TIES - Final thoughts
Scott McLeod, J.D., Ph.D., is an Associate Professor of Educational Leadership at the University of Kentucky. He also is the Founding Director of the UCEA Center for the Advanced Study of Technology Leadership in Education (CASTLE), the nation’s only academic center dedicated to the technology needs of school administrators, and was a co-creator of the wildly popular video series, Did You Know? (Shift Happens). He has received numerous national awards for his technology leadership work, including recognitions from the cable industry, Phi Delta Kappa, and the National School Boards Association. In Spring 2011 he was a Visiting Canterbury Fellow at the University of Canterbury in New Zealand. Dr. McLeod blogs regularly about technology leadership issues at Dangerously Irrelevant and Mind Dump, and occasionally at The Huffington Post. He can be reached at scottmcleod.net.
A few final notes about the TIES
- The highlight of the conference for me was the hour I got to spend hanging
out with Dr.
Jim Hirsch, Assistant Superintenent for Technology and Academic Services,
Plano (TX) Independent School District. Jim and I talked about a variety of
topics, including the need for better technology leadership training for K-12
administrators (surprise!), the difficulty of influencing policymakers, and the
potential power of federal (or foundation) investment in free, high-quality,
wiki-based, multimedia textbooks. I'll blog on this latter issue sometime
intersect with CASTLE. Two of
our alumni were honored at the TIES conference. Matt Oswald, a math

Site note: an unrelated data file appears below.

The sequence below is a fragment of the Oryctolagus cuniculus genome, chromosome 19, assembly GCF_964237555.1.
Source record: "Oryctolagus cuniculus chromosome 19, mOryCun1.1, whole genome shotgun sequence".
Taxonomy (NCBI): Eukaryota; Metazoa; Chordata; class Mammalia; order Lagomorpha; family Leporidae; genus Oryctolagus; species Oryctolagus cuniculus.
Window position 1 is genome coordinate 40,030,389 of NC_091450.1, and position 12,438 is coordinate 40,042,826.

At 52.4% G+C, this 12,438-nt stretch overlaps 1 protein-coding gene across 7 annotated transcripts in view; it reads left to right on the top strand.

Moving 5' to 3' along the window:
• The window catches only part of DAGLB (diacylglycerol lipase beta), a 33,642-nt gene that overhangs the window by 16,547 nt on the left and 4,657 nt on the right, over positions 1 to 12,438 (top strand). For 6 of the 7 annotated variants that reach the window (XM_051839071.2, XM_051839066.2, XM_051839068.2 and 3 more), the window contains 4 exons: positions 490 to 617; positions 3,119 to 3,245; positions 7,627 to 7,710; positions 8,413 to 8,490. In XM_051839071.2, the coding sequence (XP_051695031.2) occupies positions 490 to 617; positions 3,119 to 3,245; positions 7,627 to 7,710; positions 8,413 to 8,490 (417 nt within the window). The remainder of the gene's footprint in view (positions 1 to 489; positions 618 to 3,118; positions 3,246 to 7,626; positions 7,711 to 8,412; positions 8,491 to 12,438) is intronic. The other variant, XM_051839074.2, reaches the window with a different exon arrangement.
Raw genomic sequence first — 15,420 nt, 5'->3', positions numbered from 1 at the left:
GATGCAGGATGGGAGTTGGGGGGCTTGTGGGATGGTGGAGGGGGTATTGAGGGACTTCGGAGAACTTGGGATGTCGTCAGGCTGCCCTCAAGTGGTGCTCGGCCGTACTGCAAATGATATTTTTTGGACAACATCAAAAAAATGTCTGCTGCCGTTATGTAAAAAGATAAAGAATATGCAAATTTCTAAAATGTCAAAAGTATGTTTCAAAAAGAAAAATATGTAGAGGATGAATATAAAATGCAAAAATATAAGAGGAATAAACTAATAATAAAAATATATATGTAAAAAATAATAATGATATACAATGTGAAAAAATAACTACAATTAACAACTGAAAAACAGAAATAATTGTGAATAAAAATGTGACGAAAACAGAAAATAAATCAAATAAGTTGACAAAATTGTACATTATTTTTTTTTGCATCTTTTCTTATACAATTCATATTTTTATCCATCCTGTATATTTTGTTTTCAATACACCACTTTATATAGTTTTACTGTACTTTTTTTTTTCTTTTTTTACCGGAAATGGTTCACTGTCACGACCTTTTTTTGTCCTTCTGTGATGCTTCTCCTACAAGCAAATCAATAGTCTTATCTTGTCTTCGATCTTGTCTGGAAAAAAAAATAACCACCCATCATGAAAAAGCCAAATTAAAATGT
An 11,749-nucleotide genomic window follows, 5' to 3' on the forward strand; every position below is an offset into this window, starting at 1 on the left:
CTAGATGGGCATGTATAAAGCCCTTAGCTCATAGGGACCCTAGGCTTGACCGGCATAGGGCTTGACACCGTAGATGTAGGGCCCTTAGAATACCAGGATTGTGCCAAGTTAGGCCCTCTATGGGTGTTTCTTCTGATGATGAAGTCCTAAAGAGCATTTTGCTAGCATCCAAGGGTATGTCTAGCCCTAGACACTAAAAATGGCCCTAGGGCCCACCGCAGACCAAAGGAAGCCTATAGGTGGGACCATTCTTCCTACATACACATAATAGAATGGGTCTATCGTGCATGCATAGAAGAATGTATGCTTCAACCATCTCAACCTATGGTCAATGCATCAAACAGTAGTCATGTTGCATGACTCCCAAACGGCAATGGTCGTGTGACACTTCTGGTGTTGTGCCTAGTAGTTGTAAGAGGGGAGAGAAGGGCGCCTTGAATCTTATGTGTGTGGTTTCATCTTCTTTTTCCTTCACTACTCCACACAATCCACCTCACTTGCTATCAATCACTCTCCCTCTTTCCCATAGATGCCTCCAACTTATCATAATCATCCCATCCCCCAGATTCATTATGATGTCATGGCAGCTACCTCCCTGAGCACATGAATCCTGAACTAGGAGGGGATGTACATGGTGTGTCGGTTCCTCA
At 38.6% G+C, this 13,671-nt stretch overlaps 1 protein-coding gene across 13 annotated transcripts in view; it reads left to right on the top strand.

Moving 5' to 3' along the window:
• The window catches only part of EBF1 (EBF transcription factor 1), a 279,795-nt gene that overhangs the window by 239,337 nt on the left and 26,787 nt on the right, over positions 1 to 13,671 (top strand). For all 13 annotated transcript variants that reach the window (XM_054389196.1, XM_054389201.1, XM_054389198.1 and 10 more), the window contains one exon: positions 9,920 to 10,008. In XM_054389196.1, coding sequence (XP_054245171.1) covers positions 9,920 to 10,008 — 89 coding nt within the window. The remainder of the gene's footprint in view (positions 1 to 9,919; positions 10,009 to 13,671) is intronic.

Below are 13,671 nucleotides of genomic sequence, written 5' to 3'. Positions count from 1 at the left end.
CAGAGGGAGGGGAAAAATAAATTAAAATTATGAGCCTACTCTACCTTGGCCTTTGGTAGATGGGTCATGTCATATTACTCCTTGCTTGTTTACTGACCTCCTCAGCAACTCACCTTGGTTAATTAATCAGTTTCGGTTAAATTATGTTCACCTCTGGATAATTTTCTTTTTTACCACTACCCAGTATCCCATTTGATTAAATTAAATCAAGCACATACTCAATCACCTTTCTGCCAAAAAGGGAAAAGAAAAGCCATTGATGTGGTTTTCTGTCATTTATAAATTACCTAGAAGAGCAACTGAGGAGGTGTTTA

teacher at Stillwater (MN) Area High School and a member of our third School
Technology Leadership cohort, was recognized as a TIES
Exceptional Teacherthis year. Lisa Finsness, Director of Instructional
Media and Technology for the Osseo (MN)
Area Schoolsand a member of our first cohort, was selected as the TIES / Palm,
Inc. District Technology Leaderof the year. Kudos to both Lisa and
Web 1.0: very few folks tagging or blogging along with the conference. I
agree with him that this was disheartening. As Amy Hendrickson noted in her comment to Tim's
post(about my administrative
blogging session), many attendees are just now learning what blogs are, how
they work, etc. These folks are the ones that actually attended our state ed
tech conference; I shudder to think about the folks that didn't even come.
Guhlin, said really nice things about my TIES presentations.
That's it from me for this year's conference. We'll see where we are next
year at this time!
A guide to making difficult conversations possible—and peaceful—in an increasingly polarized nation.
- How can we reach out to people on the other side of the divide? Get to know the other person as a human being before you get to know them as a set of tribal political beliefs, says Sarah Ruger. Don't launch straight into the difficult topics—connect on a more basic level first.
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Progressive America would be half as big, but twice as populated as its conservative twin.
- America's two political tribes have consolidated into 'red' and 'blue' nations, with seemingly irreconcilable differences.
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A federal judge ruled that the Trump administration likely violated the reporter's Fifth Amendment rights when it stripped his press credentials earlier this month.
- Acosta will be allowed to return to the White House on Friday.
- The judge described the ruling as narrow, and didn't rule one way or the other on violations of the First Amendment.
- The case is still open, and the administration may choose to appeal the ruling.
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